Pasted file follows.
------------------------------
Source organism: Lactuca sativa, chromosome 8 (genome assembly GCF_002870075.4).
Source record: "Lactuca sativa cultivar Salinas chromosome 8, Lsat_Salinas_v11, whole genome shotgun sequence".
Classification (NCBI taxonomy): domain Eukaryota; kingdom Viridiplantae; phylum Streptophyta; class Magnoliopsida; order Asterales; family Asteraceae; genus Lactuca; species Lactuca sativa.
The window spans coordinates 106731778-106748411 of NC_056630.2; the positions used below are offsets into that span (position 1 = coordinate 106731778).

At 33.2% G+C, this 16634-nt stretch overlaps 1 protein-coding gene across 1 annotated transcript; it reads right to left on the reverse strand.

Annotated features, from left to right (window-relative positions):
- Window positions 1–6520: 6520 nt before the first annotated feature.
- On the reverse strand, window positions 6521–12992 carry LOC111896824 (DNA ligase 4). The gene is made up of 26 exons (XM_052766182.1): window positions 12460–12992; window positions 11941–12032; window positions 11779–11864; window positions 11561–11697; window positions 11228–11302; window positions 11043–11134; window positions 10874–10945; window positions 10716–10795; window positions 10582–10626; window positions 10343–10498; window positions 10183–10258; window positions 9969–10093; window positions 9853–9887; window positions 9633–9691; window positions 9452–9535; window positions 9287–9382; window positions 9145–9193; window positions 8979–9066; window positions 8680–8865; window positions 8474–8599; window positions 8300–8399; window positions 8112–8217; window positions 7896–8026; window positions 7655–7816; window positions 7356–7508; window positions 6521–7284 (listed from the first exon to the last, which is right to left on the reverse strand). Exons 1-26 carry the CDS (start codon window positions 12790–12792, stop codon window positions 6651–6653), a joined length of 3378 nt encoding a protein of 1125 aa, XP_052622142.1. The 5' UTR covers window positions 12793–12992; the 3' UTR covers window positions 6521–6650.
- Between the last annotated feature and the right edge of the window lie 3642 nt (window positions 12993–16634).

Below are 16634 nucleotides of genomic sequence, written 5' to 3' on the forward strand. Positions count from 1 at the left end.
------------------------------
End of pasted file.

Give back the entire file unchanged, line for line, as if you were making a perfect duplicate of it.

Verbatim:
Source organism: Lactuca sativa, chromosome 8 (genome assembly GCF_002870075.4).
Source record: "Lactuca sativa cultivar Salinas chromosome 8, Lsat_Salinas_v11, whole genome shotgun sequence".
Classification (NCBI taxonomy): domain Eukaryota; kingdom Viridiplantae; phylum Streptophyta; class Magnoliopsida; order Asterales; family Asteraceae; genus Lactuca; species Lactuca sativa.
The window spans coordinates 106731778-106748411 of NC_056630.2; the positions used below are offsets into that span (position 1 = coordinate 106731778).

At 33.2% G+C, this 16634-nt stretch overlaps 1 protein-coding gene across 1 annotated transcript; it reads right to left on the reverse strand.

Annotated features, from left to right (window-relative positions):
- Window positions 1–6520: 6520 nt before the first annotated feature.
- On the reverse strand, window positions 6521–12992 carry LOC111896824 (DNA ligase 4). The gene is made up of 26 exons (XM_052766182.1): window positions 12460–12992; window positions 11941–12032; window positions 11779–11864; window positions 11561–11697; window positions 11228–11302; window positions 11043–11134; window positions 10874–10945; window positions 10716–10795; window positions 10582–10626; window positions 10343–10498; window positions 10183–10258; window positions 9969–10093; window positions 9853–9887; window positions 9633–9691; window positions 9452–9535; window positions 9287–9382; window positions 9145–9193; window positions 8979–9066; window positions 8680–8865; window positions 8474–8599; window positions 8300–8399; window positions 8112–8217; window positions 7896–8026; window positions 7655–7816; window positions 7356–7508; window positions 6521–7284 (listed from the first exon to the last, which is right to left on the reverse strand). Exons 1-26 carry the CDS (start codon window positions 12790–12792, stop codon window positions 6651–6653), a joined length of 3378 nt encoding a protein of 1125 aa, XP_052622142.1. The 5' UTR covers window positions 12793–12992; the 3' UTR covers window positions 6521–6650.
- Between the last annotated feature and the right edge of the window lie 3642 nt (window positions 12993–16634).

Below are 16634 nucleotides of genomic sequence, written 5' to 3' on the forward strand. Positions count from 1 at the left end.